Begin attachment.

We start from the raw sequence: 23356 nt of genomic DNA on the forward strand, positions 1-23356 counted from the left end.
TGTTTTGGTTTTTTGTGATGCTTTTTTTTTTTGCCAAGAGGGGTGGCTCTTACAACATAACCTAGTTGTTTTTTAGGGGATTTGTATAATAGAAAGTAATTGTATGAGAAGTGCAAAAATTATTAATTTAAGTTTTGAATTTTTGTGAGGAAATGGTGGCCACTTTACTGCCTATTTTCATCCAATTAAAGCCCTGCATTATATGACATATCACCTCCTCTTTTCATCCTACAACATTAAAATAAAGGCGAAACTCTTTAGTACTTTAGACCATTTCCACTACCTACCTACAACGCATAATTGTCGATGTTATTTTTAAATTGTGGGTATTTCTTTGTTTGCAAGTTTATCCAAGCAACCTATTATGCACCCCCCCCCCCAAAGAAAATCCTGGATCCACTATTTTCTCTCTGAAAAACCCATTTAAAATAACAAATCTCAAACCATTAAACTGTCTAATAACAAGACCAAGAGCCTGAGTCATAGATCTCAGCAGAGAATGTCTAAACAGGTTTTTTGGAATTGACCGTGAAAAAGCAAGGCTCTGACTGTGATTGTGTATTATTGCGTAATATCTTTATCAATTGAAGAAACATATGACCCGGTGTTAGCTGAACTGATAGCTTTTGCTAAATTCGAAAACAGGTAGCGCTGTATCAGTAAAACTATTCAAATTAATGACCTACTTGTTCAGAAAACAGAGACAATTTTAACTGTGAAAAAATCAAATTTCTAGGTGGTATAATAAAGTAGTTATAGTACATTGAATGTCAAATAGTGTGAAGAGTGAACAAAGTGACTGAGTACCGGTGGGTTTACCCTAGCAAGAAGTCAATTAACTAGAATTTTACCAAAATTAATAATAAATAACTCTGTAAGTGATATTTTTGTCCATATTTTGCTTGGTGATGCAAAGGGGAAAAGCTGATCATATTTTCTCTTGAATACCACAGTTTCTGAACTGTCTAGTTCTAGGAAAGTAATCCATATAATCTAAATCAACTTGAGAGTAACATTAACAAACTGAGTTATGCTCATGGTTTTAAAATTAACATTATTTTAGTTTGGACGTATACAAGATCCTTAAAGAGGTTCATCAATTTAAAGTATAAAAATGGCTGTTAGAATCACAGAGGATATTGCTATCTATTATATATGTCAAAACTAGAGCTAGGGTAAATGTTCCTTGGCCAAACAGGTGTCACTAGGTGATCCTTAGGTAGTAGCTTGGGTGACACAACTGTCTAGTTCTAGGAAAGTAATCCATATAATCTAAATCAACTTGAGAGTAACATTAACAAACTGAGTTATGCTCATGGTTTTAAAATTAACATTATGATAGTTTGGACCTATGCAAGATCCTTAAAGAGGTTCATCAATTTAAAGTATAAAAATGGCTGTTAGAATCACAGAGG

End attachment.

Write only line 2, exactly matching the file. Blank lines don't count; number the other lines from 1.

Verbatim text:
TGTTTTGGTTTTTTGTGATGCTTTTTTTTTTTGCCAAGAGGGGTGGCTCTTACAACATAACCTAGTTGTTTTTTAGGGGATTTGTATAATAGAAAGTAATTGTATGAGAAGTGCAAAAATTATTAATTTAAGTTTTGAATTTTTGTGAGGAAATGGTGGCCACTTTACTGCCTATTTTCATCCAATTAAAGCCCTGCATTATATGACATATCACCTCCTCTTTTCATCCTACAACATTAAAATAAAGGCGAAACTCTTTAGTACTTTAGACCATTTCCACTACCTACCTACAACGCATAATTGTCGATGTTATTTTTAAATTGTGGGTATTTCTTTGTTTGCAAGTTTATCCAAGCAACCTATTATGCACCCCCCCCCCCAAAGAAAATCCTGGATCCACTATTTTCTCTCTGAAAAACCCATTTAAAATAACAAATCTCAAACCATTAAACTGTCTAATAACAAGACCAAGAGCCTGAGTCATAGATCTCAGCAGAGAATGTCTAAACAGGTTTTTTGGAATTGACCGTGAAAAAGCAAGGCTCTGACTGTGATTGTGTATTATTGCGTAATATCTTTATCAATTGAAGAAACATATGACCCGGTGTTAGCTGAACTGATAGCTTTTGCTAAATTCGAAAACAGGTAGCGCTGTATCAGTAAAACTATTCAAATTAATGACCTACTTGTTCAGAAAACAGAGACAATTTTAACTGTGAAAAAATCAAATTTCTAGGTGGTATAATAAAGTAGTTATAGTACATTGAATGTCAAATAGTGTGAAGAGTGAACAAAGTGACTGAGTACCGGTGGGTTTACCCTAGCAAGAAGTCAATTAACTAGAATTTTACCAAAATTAATAATAAATAACTCTGTAAGTGATATTTTTGTCCATATTTTGCTTGGTGATGCAAAGGGGAAAAGCTGATCATATTTTCTCTTGAATACCACAGTTTCTGAACTGTCTAGTTCTAGGAAAGTAATCCATATAATCTAAATCAACTTGAGAGTAACATTAACAAACTGAGTTATGCTCATGGTTTTAAAATTAACATTATTTTAGTTTGGACGTATACAAGATCCTTAAAGAGGTTCATCAATTTAAAGTATAAAAATGGCTGTTAGAATCACAGAGGATATTGCTATCTATTATATATGTCAAAACTAGAGCTAGGGTAAATGTTCCTTGGCCAAACAGGTGTCACTAGGTGATCCTTAGGTAGTAGCTTGGGTGACACAACTGTCTAGTTCTAGGAAAGTAATCCATATAATCTAAATCAACTTGAGAGTAACATTAACAAACTGAGTTATGCTCATGGTTTTAAAATTAACATTATGATAGTTTGGACCTATGCAAGATCCTTAAAGAGGTTCATCAATTTAAAGTATAAAAATGGCTGTTAGAATCACAGAGG